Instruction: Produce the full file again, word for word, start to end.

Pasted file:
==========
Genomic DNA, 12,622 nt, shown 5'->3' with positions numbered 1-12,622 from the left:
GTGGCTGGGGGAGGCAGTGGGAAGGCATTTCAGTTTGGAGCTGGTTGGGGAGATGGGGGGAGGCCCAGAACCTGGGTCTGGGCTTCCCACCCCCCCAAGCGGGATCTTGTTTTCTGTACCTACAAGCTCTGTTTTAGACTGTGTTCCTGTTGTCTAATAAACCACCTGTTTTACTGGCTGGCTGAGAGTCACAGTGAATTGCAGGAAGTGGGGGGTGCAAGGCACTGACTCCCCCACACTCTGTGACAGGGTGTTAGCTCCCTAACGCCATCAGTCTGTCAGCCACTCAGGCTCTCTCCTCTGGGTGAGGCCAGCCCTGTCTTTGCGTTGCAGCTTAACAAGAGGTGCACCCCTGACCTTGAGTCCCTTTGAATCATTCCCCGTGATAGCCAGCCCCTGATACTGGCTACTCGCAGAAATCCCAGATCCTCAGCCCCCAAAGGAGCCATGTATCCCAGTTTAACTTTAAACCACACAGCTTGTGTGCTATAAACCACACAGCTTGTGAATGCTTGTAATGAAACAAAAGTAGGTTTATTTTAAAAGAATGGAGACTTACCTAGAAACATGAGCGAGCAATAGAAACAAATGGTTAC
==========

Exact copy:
Genomic DNA, 12,622 nt, shown 5'->3' with positions numbered 1-12,622 from the left:
GTGGCTGGGGGAGGCAGTGGGAAGGCATTTCAGTTTGGAGCTGGTTGGGGAGATGGGGGGAGGCCCAGAACCTGGGTCTGGGCTTCCCACCCCCCCAAGCGGGATCTTGTTTTCTGTACCTACAAGCTCTGTTTTAGACTGTGTTCCTGTTGTCTAATAAACCACCTGTTTTACTGGCTGGCTGAGAGTCACAGTGAATTGCAGGAAGTGGGGGGTGCAAGGCACTGACTCCCCCACACTCTGTGACAGGGTGTTAGCTCCCTAACGCCATCAGTCTGTCAGCCACTCAGGCTCTCTCCTCTGGGTGAGGCCAGCCCTGTCTTTGCGTTGCAGCTTAACAAGAGGTGCACCCCTGACCTTGAGTCCCTTTGAATCATTCCCCGTGATAGCCAGCCCCTGATACTGGCTACTCGCAGAAATCCCAGATCCTCAGCCCCCAAAGGAGCCATGTATCCCAGTTTAACTTTAAACCACACAGCTTGTGTGCTATAAACCACACAGCTTGTGAATGCTTGTAATGAAACAAAAGTAGGTTTATTTTAAAAGAATGGAGACTTACCTAGAAACATGAGCGAGCAATAGAAACAAATGGTTAC